Cardinal Wuerl Celebrates Masses of Thanksgiving for Canonizations of Saints John XXIII and John Paul II

Sunday, May 11, 2014

WASHINGTON – Cardinal Donald Wuerl, archbishop of Washington, celebrated two Masses of Thanksgiving this weekend in Washington to celebrate the recent canonizations of Pope John XXIII and John Paul II who were named new saints of the Catholic Church last month. The Cardinal concelebrated the April 27 canonization Mass with Pope Francis at St. Peter’s Square at the Vatican.

On Saturday, the Cardinal celebrated the 5:30 p.m. Vigil Mass at the Cathedral of Saint Matthew the Apostle, and he celebrated the 12:00 p.m. Mass today at the Basilica of the National Shrine of the Immaculate Conception. Following the Mass at the Basilica, Cardinal Wuerl led a procession to the St. John Paul II National Shrine.

“The canonizations took place on the Second Sunday of Easter, Divine Mercy Sunday,” said Cardinal Wuerl in his homily. “Our celebration today continues in the Easter Season on this the Fourth Sunday of Easter – Good Shepherd Sunday. How appropriate that we would be rejoicing in the public recognition of the holiness of two great shepherds of the universal Church on this day – Good Shepherd Sunday. We just sang at the alleluia the words of Jesus referring to himself, ‘I am the Good Shepherd…I know my sheep and mine know me.’”

“…these same words are also applied as a model or template for every pastor of souls, every shepherd of the flock, every priest, every bishop, and certainly today to these two great shepherds, Saint John XXIII and Saint John Paul II,” said the Cardinal. He then spoke of Saint John XXIII who raised his voice to assure the faithful “at a time when the world was rapidly changing, western culture was moving in a variety of disparate ways and voices all around were calling for a social revolution, a cultural revolution, a sexual revolution, a way-of-seeing-reality revolution,” and called for the Second Vatican Council. “His pontificate spoke the words of assurance that the Church in her own aggiornamento – updating – would prepare herself well to lead the flock into the future.”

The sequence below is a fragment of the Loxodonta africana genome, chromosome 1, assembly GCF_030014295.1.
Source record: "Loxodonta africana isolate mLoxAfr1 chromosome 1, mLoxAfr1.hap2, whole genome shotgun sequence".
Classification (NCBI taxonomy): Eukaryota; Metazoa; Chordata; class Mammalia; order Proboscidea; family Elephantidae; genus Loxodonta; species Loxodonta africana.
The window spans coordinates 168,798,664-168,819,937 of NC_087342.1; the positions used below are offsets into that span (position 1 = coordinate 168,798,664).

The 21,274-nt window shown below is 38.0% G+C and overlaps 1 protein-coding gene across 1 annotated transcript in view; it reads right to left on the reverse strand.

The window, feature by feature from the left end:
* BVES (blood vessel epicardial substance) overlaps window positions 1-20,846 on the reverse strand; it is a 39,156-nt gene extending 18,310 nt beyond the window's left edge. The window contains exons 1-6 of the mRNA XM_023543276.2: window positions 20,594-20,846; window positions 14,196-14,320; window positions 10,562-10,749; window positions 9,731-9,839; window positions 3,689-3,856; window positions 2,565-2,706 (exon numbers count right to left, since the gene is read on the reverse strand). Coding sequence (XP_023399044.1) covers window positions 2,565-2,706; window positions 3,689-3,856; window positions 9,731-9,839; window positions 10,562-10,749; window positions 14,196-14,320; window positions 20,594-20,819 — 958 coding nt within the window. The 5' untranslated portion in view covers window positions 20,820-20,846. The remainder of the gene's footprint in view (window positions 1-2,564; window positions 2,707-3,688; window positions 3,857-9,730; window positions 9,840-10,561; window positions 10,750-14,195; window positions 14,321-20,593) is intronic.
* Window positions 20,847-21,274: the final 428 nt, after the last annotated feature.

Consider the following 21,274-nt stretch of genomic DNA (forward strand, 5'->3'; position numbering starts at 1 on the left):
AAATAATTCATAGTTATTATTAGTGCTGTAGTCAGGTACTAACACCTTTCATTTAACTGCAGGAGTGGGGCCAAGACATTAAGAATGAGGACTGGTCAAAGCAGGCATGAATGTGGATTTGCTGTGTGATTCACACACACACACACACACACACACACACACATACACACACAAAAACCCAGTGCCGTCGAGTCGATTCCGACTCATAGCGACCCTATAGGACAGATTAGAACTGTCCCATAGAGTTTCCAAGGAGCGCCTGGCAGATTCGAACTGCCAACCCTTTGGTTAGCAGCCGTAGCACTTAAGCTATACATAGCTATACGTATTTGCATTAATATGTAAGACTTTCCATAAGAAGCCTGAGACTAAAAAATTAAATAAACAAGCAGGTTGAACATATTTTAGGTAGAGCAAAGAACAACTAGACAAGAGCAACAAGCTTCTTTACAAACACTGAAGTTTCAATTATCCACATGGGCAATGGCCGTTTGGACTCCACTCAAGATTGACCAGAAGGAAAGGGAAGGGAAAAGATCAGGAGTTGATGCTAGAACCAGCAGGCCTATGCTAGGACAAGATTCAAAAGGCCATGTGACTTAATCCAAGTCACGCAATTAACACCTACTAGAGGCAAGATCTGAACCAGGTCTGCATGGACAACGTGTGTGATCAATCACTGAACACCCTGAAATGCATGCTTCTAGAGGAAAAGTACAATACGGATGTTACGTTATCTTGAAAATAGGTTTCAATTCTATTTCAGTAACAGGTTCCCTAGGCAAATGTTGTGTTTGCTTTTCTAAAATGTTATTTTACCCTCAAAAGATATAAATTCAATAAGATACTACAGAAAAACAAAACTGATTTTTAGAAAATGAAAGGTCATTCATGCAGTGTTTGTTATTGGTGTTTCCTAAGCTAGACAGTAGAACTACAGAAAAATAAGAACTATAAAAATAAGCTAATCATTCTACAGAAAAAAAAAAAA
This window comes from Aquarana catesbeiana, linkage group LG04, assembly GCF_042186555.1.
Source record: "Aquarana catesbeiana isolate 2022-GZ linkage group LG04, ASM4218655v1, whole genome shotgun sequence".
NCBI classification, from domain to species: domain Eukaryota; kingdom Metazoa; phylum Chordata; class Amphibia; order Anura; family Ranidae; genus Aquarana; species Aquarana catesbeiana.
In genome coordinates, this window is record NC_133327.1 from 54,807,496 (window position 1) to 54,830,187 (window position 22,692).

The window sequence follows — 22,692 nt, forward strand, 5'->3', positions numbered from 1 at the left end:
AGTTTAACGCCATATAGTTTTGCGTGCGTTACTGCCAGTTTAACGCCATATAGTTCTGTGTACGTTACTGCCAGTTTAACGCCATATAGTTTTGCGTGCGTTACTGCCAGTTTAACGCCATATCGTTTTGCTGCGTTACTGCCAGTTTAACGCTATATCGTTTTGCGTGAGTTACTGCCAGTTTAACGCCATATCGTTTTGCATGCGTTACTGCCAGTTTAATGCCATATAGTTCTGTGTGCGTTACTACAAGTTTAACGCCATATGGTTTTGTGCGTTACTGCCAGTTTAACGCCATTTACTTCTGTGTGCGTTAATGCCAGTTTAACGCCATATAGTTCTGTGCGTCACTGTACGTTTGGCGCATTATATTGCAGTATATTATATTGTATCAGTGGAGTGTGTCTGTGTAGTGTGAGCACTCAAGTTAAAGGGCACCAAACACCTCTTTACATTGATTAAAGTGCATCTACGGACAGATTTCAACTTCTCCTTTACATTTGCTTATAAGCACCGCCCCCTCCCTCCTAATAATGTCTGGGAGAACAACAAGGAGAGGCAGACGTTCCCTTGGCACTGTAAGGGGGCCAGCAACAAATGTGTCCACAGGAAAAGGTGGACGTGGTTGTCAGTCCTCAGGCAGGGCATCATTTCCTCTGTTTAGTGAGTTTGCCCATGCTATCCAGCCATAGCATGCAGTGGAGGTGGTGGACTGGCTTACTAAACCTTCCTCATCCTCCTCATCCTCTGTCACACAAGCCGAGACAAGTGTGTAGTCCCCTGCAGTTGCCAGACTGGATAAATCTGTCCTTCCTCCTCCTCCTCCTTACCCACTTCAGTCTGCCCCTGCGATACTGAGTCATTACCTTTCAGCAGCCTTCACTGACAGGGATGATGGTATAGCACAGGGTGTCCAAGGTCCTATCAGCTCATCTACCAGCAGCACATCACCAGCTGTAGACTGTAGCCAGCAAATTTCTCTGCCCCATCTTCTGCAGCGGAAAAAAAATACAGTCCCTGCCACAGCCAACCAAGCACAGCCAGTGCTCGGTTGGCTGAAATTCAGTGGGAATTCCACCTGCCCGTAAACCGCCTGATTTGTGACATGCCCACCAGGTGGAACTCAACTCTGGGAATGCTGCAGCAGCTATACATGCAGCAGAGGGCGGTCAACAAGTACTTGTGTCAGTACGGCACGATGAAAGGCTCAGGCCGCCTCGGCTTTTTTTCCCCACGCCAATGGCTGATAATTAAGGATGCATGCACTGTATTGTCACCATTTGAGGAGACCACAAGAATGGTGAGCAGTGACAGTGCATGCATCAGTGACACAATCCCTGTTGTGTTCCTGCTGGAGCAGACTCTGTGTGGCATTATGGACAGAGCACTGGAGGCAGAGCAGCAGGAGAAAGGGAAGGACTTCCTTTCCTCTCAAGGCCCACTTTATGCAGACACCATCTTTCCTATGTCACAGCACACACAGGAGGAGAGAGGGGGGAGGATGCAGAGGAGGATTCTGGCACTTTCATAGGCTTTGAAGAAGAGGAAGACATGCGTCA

Referencing Saint John Paul II, the Cardinal continued, “At the Mass the morning after his appearance on the balcony where he was presented to the world as Pope John Paul II, he said to the cardinals who had elected him in a memorable homily that he saw the work of his pontificate as the implementation of the Second Vatican Council.”

“In an age often times marked by vitality and challenge and sometimes by confusion and missteps Saint John Paul II was always the voice of the Good Shepherd. We watched with anticipation as Pope John Paul II stepped out into Saint Peter’s Square at his first public Mass and called upon all of us to open wide our hearts to Christ, to put aside fear, to ‘Be not afraid.’  This good shepherd, as every successor to Peter, is called to ‘feed my sheep.’”

“In his more than 26 years as chief shepherd of Christ’s Church, Pope John Paul II touched people personally as he traveled to more than 130 countries, sharing Christ’s love and hope. When he made his first visit to the United States in 1979, some of the media hailed him as “John Paul, Superstar.”  Practically everywhere he went, people chanted “JP2, we love you.” With his spiritual leadership and witness of hope, he played a key role in in the liberation of Eastern Europe at the end of the Cold War.  When he died, leaders from many countries all around the world came to his funeral, together with millions of pilgrims.”

“The gift of Saint John Paul II and of Saint John XXIII is not found just in their words, but in their life and their witness. Each never stopped being a man of faith, and never ceased being what the Lord called him to be, a man of God, a priest, later as a bishop and eventually as pope – an image and an icon of the Good Shepherd,” the Cardinal continued. “The canonization of the two new saints took place in the context of the celebration of the Eucharist – the Church’s great prayer of thanksgiving…In the liturgy we pray for our Holy Father. Once we prayed for John, our Pope. Later we prayed for John Paul, our Pope.  Today we pray for Francis, our Pope. But thanks to the ministry and proclamation of Pope Francis two weeks ago we can now also pray to Saint John XXIII and to Saint John Paul II.”

“We are now able to turn our hearts and voices to the great Good Shepherd and thank him for two extraordinary shepherds in his own image and likeness who have instructed us with their teaching and now we pray will open our hearts to the saving grace of Christ by their intercession. It is in the context of both jubilation and Eucharistic celebration that we simply say: Saint John XXIII and Saint John Paul II, pray for us.”


The Archdiocese of Washington is home to over 620,000 Catholics, 139 parishes and 96 Catholic schools, located in Washington, D.C., and five Maryland counties: Calvert, Charles, Montgomery, Prince George’s and St. Mary’s.

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